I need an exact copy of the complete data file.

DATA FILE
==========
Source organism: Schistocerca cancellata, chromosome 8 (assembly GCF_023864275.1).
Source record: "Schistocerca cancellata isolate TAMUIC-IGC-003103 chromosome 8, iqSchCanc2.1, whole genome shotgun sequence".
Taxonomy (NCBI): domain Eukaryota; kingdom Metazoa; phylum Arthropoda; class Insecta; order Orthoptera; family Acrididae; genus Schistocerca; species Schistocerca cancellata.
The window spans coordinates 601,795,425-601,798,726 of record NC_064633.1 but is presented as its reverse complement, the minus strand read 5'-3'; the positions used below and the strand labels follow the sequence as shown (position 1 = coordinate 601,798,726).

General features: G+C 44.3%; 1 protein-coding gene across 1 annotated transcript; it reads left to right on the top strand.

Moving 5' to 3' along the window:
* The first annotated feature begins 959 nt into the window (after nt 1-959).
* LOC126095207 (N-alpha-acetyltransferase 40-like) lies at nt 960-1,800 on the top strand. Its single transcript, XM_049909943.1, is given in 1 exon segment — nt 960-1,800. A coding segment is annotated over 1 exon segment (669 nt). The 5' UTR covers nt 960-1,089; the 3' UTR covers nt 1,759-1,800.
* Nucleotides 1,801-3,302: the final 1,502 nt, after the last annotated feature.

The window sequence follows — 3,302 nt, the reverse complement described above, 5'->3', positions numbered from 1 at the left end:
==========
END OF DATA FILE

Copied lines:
Source organism: Schistocerca cancellata, chromosome 8 (assembly GCF_023864275.1).
Source record: "Schistocerca cancellata isolate TAMUIC-IGC-003103 chromosome 8, iqSchCanc2.1, whole genome shotgun sequence".
Taxonomy (NCBI): domain Eukaryota; kingdom Metazoa; phylum Arthropoda; class Insecta; order Orthoptera; family Acrididae; genus Schistocerca; species Schistocerca cancellata.
The window spans coordinates 601,795,425-601,798,726 of record NC_064633.1 but is presented as its reverse complement, the minus strand read 5'-3'; the positions used below and the strand labels follow the sequence as shown (position 1 = coordinate 601,798,726).

General features: G+C 44.3%; 1 protein-coding gene across 1 annotated transcript; it reads left to right on the top strand.

Moving 5' to 3' along the window:
* The first annotated feature begins 959 nt into the window (after nt 1-959).
* LOC126095207 (N-alpha-acetyltransferase 40-like) lies at nt 960-1,800 on the top strand. Its single transcript, XM_049909943.1, is given in 1 exon segment — nt 960-1,800. A coding segment is annotated over 1 exon segment (669 nt). The 5' UTR covers nt 960-1,089; the 3' UTR covers nt 1,759-1,800.
* Nucleotides 1,801-3,302: the final 1,502 nt, after the last annotated feature.

The window sequence follows — 3,302 nt, the reverse complement described above, 5'->3', positions numbered from 1 at the left end: